Creating Memorable Characters in Your Story: The Art of Character Labeling
Crafting compelling characters is a cornerstone of storytelling. One effective technique to bring your characters to life is through 'Character Labels'.
This idea is from Dwight Swain's book "Techniques of The Selling Writer" is a must read. His techniques are precise and transformative.
This method involves defining characters using specific labels or tags that paint a vivid picture of who they are, their background, and their personality. Here's how you can use character labels to add depth and realism to your characters:
1. Noun of Vocation: Start by identifying your character's vocation or profession. This goes beyond just a job title; it’s about understanding how they make a living and what this says about them. Whether they’re a writer, mechanic, father, or son, each vocation carries with it a set of daily tasks, joys, and challenges. Develop a list of what their job entails, what they find fulfilling, and what they consider tedious. This insight helps shape a realistic portrayal of their everyday life.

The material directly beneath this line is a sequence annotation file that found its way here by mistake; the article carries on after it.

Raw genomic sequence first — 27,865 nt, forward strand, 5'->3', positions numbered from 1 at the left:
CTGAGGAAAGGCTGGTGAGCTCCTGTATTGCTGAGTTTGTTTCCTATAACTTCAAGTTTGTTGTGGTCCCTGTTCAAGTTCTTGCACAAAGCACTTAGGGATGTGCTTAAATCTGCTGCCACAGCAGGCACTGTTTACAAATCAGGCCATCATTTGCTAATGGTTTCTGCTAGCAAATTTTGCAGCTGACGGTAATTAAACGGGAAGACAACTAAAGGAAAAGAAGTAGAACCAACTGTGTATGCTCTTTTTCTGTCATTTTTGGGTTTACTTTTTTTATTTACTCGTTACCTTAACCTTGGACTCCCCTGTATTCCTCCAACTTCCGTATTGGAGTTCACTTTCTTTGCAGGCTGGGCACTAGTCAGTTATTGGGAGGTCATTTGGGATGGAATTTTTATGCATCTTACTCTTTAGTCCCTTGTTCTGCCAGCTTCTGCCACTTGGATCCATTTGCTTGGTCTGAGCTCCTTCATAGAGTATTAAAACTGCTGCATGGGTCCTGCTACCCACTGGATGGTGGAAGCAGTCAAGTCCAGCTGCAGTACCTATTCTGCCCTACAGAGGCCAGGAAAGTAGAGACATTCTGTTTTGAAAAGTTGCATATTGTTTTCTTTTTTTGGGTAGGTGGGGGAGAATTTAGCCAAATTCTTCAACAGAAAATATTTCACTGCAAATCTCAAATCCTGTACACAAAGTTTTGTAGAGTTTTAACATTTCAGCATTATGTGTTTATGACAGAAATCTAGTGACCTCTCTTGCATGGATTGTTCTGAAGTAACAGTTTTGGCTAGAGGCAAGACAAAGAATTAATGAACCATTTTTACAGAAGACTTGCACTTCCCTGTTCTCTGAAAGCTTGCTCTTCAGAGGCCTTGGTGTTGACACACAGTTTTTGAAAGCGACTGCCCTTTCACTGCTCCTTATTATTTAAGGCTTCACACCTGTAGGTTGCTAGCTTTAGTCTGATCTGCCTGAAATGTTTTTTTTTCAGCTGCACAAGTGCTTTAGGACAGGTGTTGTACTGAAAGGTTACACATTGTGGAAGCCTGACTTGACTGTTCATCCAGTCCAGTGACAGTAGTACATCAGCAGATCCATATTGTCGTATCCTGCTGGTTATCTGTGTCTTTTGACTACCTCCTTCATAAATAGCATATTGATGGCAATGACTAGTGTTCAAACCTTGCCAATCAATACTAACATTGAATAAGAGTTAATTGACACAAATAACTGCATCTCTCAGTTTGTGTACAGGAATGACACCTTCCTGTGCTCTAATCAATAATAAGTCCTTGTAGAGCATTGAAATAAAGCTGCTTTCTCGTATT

2. Adjective of Manner: How does your character appear to the world? Descriptive adjectives play a crucial role here. Are they pudgy, rail-thin, bald, old, young, a tech bro, or a power player? These physical descriptors immediately give the reader a visual image of the character, making them more memorable and relatable.
3. Tags: Include specific tags that highlight unique physical traits or attributes - like a wooden leg, skinny frame, or bald head. These tags not only help in creating a distinct image of the character in the reader's mind but can also be symbolic or relevant to the character's backstory.
4. Traits: Delve into the character’s personal traits, especially in how they relate to others. Are they stingy or a spendthrift? How do they treat people around them? These traits reveal a lot about a character's personality and can drive their interactions with others in your story.
5. Inner World: Consider what goes on in their head. What is their past history? Are they haunted by past events or content with their life? Understanding the psychological makeup of your character provides depth and explains why they behave the way they do.
By blending bits and pieces from different people and real-life experiences, you can create multifaceted characters that resonate with readers. Remember, the goal is to use these labels not just as static descriptions, but as tools to explore and unveil the complexities and nuances of your characters, making them not just believable but unforgettable.
I apply these techniques across the board in my work. I always develop a character. Even if I'm performing announcer copy in an ad, I give the voice character tags. It helps deepen my creative process.
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